Twin Cities’ industrial real estate remains pandemic-proof

Twin Cities’ industrial real estate remains pandemic-proof

2021-04-01T12:49:45+00:00April 1st, 2021|Economy, Minneapolis-St. Paul, Real Estate & Construction|

Writer: Joshua Andino

Twin Cities’ industrial real estate2 min read March 2021 St. Louis Park-based Likewise Partners is the newest, but not likely the last, of the Twin Cities’ real estate firms to enter the surging industrial real estate market. 

The firm was founded in September by commercial real estate veteran Steven Buss with the goal of making infill industrial acquisitions throughout the Midwest, and in particular, midsized markets where the opportunity to add value is strong. 

While other sectors of the real estate industry struggled throughout 2020, industrial surged as a result of the explosion of e-commerce growth and the shift to online ordering and fulfillment. The result was a rush on industrial properties as companies sought to expand their distribution 

Buss and Likewise Partners were not the only ones to tap in to the surging market. Josh Buddish, another industry veteran with two decades of experience in the commercial real estate market, launched Endeavor Development in January to capitalize on the growth. 

Endeavor is set to break ground on three industrial infill projects this spring, and is looking to develop projects across the Twin Cities metro area, such as the southwest and Midway areas, as well as undeveloped, but expanding, sites such as Lakeville in the south, Dayton to the northwest, and Woodbury to the east. 

One such property is already in the planning phase, as Endeavor Development and McGlynn Partners have submitted their plans to replace the AMF Earle Brown Lanes, a vacant bowling alley, with a 63,780-square-foot building that would host warehouse and industrial tenants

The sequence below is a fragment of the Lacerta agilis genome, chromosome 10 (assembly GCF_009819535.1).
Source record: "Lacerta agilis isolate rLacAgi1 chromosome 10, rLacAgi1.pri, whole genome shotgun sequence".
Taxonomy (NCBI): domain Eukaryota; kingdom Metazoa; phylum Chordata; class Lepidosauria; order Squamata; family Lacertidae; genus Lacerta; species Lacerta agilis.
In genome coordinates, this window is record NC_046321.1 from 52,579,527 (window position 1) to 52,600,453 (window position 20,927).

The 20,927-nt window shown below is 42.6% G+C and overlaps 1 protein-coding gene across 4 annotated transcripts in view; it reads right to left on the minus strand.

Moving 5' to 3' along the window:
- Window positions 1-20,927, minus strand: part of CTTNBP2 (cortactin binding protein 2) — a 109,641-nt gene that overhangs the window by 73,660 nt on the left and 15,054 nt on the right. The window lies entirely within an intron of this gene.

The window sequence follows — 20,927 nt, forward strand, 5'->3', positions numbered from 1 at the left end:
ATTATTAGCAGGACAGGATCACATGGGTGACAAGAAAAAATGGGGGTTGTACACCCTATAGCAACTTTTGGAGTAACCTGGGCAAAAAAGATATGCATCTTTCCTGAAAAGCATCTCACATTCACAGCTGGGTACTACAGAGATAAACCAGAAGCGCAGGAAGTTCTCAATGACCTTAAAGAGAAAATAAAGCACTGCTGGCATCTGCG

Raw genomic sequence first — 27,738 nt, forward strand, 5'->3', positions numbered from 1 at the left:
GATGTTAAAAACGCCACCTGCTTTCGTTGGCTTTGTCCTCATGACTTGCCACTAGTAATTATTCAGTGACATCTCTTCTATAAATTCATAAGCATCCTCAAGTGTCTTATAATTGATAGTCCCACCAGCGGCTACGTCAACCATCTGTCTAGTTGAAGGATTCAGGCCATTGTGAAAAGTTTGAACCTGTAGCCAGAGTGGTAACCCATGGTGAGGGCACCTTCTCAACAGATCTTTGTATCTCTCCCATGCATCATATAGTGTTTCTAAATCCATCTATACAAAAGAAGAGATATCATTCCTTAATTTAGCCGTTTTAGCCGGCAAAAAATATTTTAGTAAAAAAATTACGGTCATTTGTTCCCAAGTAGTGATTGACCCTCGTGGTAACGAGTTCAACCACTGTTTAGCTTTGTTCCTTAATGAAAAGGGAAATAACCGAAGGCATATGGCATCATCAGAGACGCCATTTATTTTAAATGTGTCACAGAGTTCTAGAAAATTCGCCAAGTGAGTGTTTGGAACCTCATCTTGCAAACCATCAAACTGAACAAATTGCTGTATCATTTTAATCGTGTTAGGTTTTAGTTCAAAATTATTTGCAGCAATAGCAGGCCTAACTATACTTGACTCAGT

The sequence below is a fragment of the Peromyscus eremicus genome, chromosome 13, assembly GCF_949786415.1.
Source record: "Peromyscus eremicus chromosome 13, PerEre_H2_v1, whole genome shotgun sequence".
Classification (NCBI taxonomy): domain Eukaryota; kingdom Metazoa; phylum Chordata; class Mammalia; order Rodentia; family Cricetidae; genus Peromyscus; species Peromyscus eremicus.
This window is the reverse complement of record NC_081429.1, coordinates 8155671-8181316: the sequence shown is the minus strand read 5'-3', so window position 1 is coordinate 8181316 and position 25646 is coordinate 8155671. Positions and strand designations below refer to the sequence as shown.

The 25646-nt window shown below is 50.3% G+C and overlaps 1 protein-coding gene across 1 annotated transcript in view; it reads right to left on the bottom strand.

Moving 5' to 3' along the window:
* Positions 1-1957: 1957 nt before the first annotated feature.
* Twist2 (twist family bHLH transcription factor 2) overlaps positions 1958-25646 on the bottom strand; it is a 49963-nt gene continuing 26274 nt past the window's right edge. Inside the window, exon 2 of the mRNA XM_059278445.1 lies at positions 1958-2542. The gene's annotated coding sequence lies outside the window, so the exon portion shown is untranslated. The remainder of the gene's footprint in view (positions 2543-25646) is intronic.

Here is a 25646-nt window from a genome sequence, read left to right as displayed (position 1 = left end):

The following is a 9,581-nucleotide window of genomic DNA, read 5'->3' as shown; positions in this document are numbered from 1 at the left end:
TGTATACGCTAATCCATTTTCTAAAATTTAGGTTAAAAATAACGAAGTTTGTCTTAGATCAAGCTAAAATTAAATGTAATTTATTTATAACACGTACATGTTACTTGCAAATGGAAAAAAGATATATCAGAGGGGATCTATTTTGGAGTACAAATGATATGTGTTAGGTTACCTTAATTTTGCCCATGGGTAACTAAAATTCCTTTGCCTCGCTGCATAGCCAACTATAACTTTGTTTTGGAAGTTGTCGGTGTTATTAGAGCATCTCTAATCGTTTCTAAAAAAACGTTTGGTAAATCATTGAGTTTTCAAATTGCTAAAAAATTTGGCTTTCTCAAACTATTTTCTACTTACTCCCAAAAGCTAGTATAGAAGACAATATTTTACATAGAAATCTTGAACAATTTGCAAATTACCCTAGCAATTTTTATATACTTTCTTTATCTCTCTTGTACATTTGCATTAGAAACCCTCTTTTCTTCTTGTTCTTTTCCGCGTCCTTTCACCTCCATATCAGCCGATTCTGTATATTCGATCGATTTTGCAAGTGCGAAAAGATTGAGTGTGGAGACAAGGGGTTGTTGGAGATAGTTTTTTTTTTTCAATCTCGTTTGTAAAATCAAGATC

The growth is happening throughout the city, however, from the industrial areas on the outskirts of the metro area, such as the manufacturing hotspot Brooklyn Park and Cretex Companies’ new medical manufacturing site, to the St. Paul riverfront and Alter Logistics’ $20 million shipping terminal expansion.

The new medical manufacturing site will be at the junction of highways I-610 and I-169. The facility will consolidate operations between two smaller facilities in Anoka, spokesperson Anja White told the Twin Cities Business Journal. 

The port expansion, centered in the heart of the city on the St. Paul riverfront as opposed to the more peripheral Brooklyn Park, calls for Alter to relocate its decades-old metal-recycling operation to make room for a new fertilizer and trans-load facility. The upgrade would allow for direct barge-to-rail loading and unloading capabilities that would see an increase in volume by about one-third, loading or unloading an additional 300,000 to 400,000 short tons each year. One barge carries about 1.5 short tons of freight.

“So we’re talking about a couple more hundred barges in and out during barge season than we currently have,” Project Manager Ava Langston-Kenney said to the Twin Cities Business Journal. The estimated economic impact is forecast to be between $3.8 to $5.1 million annually, once the project is complete.

“What it does is it spurs economic vitality. The more tonnage coming over the wall, it spurs a lot of associated jobs of moving that tonnage from the Mississippi River to its final destination,” she said.

For Steve Buss and Likewise Partners, that spells opportunity. “Everybody is under pressure to get goods to their end customers faster,” Buss told the Twin Cities Business Journal .

Photo Credit/Provider: Photo by Minneapolis Parks and Recreation, Courtesy of Meet Minneapolis